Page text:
Chemical compounds consisting of noble gases combined with hydrocarbon molecules – a feat previously thought to be unattainable – have been created as the result of the work of researchers at the Hebrew University of Jerusalem.
This achievement by Benny Gerber, Saerree K. and Louis P. Fiedler Professor of Chemistry, and his associates at the Hebrew University Institute of Chemistry opens the way for further research to produce new chemical compounds in such areas as anesthesiology and high-energy fuels that will be more efficient, safer and ecologically less injurious than materials now in use.
Until now, the “laws” of chemistry decreed that the noble elements, including the gases helium, neon, argon, krypton, xenon and radon, which are found on the right-hand side of the periodic table, have a special status. These elements have inert atoms which do not combine chemically with other atoms, except under conditions of extreme energy being applied to release their electrons. This observation, described towards the end of the 19th century, was explained with the development of quantum theory about 70 years ago, when it was discovered that the inertia of the noble gas atoms derives from their closed and stable electronic shells, which makes these atoms practically impervious to chemical reactions with other atoms.
Jerry Barach | University of Jerusalem
Microscope measures muscle weakness
16.11.2018 | Friedrich-Alexander-Universität Erlangen-Nürnberg
Good preparation is half the digestion
16.11.2018 | Max-Planck-Institut für Stoffwechselforschung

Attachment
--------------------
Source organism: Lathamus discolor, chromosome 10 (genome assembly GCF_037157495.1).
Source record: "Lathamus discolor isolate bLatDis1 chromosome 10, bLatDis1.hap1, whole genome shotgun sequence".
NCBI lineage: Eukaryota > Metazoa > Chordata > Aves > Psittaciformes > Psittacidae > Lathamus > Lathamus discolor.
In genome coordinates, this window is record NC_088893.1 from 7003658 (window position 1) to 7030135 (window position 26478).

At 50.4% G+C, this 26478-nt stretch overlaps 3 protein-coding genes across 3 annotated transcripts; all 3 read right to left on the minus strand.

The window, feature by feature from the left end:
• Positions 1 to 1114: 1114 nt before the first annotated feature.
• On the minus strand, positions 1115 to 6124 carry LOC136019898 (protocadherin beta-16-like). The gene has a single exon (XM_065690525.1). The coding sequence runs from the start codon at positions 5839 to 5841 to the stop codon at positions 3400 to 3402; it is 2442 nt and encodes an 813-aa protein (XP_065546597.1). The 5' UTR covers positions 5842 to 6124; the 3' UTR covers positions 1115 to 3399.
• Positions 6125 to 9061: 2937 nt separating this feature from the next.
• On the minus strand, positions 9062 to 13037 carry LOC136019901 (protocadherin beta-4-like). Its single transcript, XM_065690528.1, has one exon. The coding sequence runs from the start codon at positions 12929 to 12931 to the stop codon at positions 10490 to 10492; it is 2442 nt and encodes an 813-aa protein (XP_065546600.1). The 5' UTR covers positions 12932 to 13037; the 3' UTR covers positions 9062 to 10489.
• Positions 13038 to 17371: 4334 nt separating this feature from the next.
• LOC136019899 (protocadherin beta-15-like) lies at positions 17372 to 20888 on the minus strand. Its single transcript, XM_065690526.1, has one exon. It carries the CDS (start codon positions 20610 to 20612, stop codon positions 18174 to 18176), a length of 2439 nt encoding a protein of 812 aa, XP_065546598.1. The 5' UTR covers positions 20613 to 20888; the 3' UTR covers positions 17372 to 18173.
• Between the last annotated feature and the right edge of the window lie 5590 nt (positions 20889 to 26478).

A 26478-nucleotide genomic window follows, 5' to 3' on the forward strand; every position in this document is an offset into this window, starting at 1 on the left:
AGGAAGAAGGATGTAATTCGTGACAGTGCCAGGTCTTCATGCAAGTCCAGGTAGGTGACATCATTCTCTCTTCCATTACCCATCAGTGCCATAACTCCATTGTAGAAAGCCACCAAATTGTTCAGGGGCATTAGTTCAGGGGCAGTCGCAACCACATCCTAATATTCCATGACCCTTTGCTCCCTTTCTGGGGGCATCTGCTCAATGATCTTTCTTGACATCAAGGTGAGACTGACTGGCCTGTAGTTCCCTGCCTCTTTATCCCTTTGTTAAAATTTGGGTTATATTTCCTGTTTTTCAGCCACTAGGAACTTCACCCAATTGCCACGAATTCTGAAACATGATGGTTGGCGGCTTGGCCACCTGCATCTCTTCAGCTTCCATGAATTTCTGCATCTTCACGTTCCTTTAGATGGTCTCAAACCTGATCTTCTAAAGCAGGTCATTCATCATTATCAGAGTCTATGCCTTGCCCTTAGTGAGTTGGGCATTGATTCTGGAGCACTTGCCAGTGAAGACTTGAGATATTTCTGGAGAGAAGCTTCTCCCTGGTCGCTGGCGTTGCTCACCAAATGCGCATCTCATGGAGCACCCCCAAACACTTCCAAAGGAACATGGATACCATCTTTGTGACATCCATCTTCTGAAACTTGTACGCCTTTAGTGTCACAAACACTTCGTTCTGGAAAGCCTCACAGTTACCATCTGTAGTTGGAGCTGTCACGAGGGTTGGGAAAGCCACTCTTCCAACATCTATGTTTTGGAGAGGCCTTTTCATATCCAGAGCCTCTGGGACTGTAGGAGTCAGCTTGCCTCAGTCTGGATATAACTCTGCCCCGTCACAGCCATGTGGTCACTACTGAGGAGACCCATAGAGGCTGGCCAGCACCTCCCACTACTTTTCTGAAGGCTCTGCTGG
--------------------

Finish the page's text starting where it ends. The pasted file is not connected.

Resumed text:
Researchers at the University of New Hampshire have captured a difficult-to-view singular event involving "magnetic reconnection"--the process by which sparse particles and energy around Earth collide producing a quick but mighty explosion--in the Earth's magnetotail, the magnetic environment that trails behind the planet.
Magnetic reconnection has remained a bit of a mystery to scientists. They know it exists and have documented the effects that the energy explosions can...
Biochips have been developed at TU Wien (Vienna), on which tissue can be produced and examined. This allows supplying the tissue with different substances in a very controlled way.
Cultivating human cells in the Petri dish is not a big challenge today. Producing artificial tissue, however, permeated by fine blood vessels, is a much more...
Faster and secure data communication: This is the goal of a new joint project involving physicists from the University of Würzburg. The German Federal Ministry of Education and Research funds the project with 14.8 million euro.
In our digital world data security and secure communication are becoming more and more important. Quantum communication is a promising approach to achieve...
On Saturday, 10 November 2018, the research icebreaker Polarstern will leave its homeport of Bremerhaven, bound for Cape Town, South Africa.
When choosing materials to make something, trade-offs need to be made between a host of properties, such as thickness, stiffness and weight. Depending on the application in question, finding just the right balance is the difference between success and failure
Now, a team of Penn Engineers has demonstrated a new material they call "nanocardboard," an ultrathin equivalent of corrugated paper cardboard. A square...
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16.11.2018 | Life Sciences
16.11.2018 | Life Sciences